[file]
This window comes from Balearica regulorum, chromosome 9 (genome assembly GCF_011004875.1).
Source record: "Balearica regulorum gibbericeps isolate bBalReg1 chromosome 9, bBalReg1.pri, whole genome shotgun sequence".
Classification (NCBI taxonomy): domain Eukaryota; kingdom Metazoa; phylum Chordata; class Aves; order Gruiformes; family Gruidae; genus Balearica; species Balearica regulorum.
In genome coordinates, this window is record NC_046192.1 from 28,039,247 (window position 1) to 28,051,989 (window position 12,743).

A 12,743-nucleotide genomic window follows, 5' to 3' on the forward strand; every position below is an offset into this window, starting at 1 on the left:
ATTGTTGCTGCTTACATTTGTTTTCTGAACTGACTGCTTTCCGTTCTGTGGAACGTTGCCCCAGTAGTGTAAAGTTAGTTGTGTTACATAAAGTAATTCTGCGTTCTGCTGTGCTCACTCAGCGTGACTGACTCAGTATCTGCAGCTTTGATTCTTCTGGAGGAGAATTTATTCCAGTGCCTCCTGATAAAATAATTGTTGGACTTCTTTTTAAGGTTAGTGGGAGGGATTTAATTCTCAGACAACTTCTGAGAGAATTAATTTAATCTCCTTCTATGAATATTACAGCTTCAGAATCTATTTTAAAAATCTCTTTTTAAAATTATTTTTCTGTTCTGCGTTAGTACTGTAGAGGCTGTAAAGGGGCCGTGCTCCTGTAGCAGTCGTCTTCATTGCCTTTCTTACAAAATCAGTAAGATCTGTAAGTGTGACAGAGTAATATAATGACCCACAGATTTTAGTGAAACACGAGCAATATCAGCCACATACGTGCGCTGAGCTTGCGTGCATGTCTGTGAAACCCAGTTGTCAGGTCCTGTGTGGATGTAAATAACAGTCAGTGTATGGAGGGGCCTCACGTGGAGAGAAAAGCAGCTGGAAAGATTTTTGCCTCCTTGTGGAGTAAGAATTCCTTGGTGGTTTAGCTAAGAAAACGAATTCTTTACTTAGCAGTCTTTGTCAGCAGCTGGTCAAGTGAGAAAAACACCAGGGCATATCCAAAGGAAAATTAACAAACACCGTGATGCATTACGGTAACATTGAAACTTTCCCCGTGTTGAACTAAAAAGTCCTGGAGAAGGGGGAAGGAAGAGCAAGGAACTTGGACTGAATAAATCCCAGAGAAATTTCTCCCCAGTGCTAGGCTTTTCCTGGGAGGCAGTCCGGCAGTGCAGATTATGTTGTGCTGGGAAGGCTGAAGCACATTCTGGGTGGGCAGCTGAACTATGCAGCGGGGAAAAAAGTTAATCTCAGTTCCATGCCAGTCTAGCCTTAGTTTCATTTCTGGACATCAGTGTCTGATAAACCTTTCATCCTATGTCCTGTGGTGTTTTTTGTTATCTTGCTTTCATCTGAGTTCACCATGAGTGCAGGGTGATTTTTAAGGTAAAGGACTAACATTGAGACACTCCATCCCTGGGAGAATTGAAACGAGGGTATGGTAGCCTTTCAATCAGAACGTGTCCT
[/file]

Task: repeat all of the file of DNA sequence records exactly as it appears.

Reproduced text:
This window comes from Balearica regulorum, chromosome 9 (genome assembly GCF_011004875.1).
Source record: "Balearica regulorum gibbericeps isolate bBalReg1 chromosome 9, bBalReg1.pri, whole genome shotgun sequence".
Classification (NCBI taxonomy): domain Eukaryota; kingdom Metazoa; phylum Chordata; class Aves; order Gruiformes; family Gruidae; genus Balearica; species Balearica regulorum.
In genome coordinates, this window is record NC_046192.1 from 28,039,247 (window position 1) to 28,051,989 (window position 12,743).

A 12,743-nucleotide genomic window follows, 5' to 3' on the forward strand; every position below is an offset into this window, starting at 1 on the left:
ATTGTTGCTGCTTACATTTGTTTTCTGAACTGACTGCTTTCCGTTCTGTGGAACGTTGCCCCAGTAGTGTAAAGTTAGTTGTGTTACATAAAGTAATTCTGCGTTCTGCTGTGCTCACTCAGCGTGACTGACTCAGTATCTGCAGCTTTGATTCTTCTGGAGGAGAATTTATTCCAGTGCCTCCTGATAAAATAATTGTTGGACTTCTTTTTAAGGTTAGTGGGAGGGATTTAATTCTCAGACAACTTCTGAGAGAATTAATTTAATCTCCTTCTATGAATATTACAGCTTCAGAATCTATTTTAAAAATCTCTTTTTAAAATTATTTTTCTGTTCTGCGTTAGTACTGTAGAGGCTGTAAAGGGGCCGTGCTCCTGTAGCAGTCGTCTTCATTGCCTTTCTTACAAAATCAGTAAGATCTGTAAGTGTGACAGAGTAATATAATGACCCACAGATTTTAGTGAAACACGAGCAATATCAGCCACATACGTGCGCTGAGCTTGCGTGCATGTCTGTGAAACCCAGTTGTCAGGTCCTGTGTGGATGTAAATAACAGTCAGTGTATGGAGGGGCCTCACGTGGAGAGAAAAGCAGCTGGAAAGATTTTTGCCTCCTTGTGGAGTAAGAATTCCTTGGTGGTTTAGCTAAGAAAACGAATTCTTTACTTAGCAGTCTTTGTCAGCAGCTGGTCAAGTGAGAAAAACACCAGGGCATATCCAAAGGAAAATTAACAAACACCGTGATGCATTACGGTAACATTGAAACTTTCCCCGTGTTGAACTAAAAAGTCCTGGAGAAGGGGGAAGGAAGAGCAAGGAACTTGGACTGAATAAATCCCAGAGAAATTTCTCCCCAGTGCTAGGCTTTTCCTGGGAGGCAGTCCGGCAGTGCAGATTATGTTGTGCTGGGAAGGCTGAAGCACATTCTGGGTGGGCAGCTGAACTATGCAGCGGGGAAAAAAGTTAATCTCAGTTCCATGCCAGTCTAGCCTTAGTTTCATTTCTGGACATCAGTGTCTGATAAACCTTTCATCCTATGTCCTGTGGTGTTTTTTGTTATCTTGCTTTCATCTGAGTTCACCATGAGTGCAGGGTGATTTTTAAGGTAAAGGACTAACATTGAGACACTCCATCCCTGGGAGAATTGAAACGAGGGTATGGTAGCCTTTCAATCAGAACGTGTCCT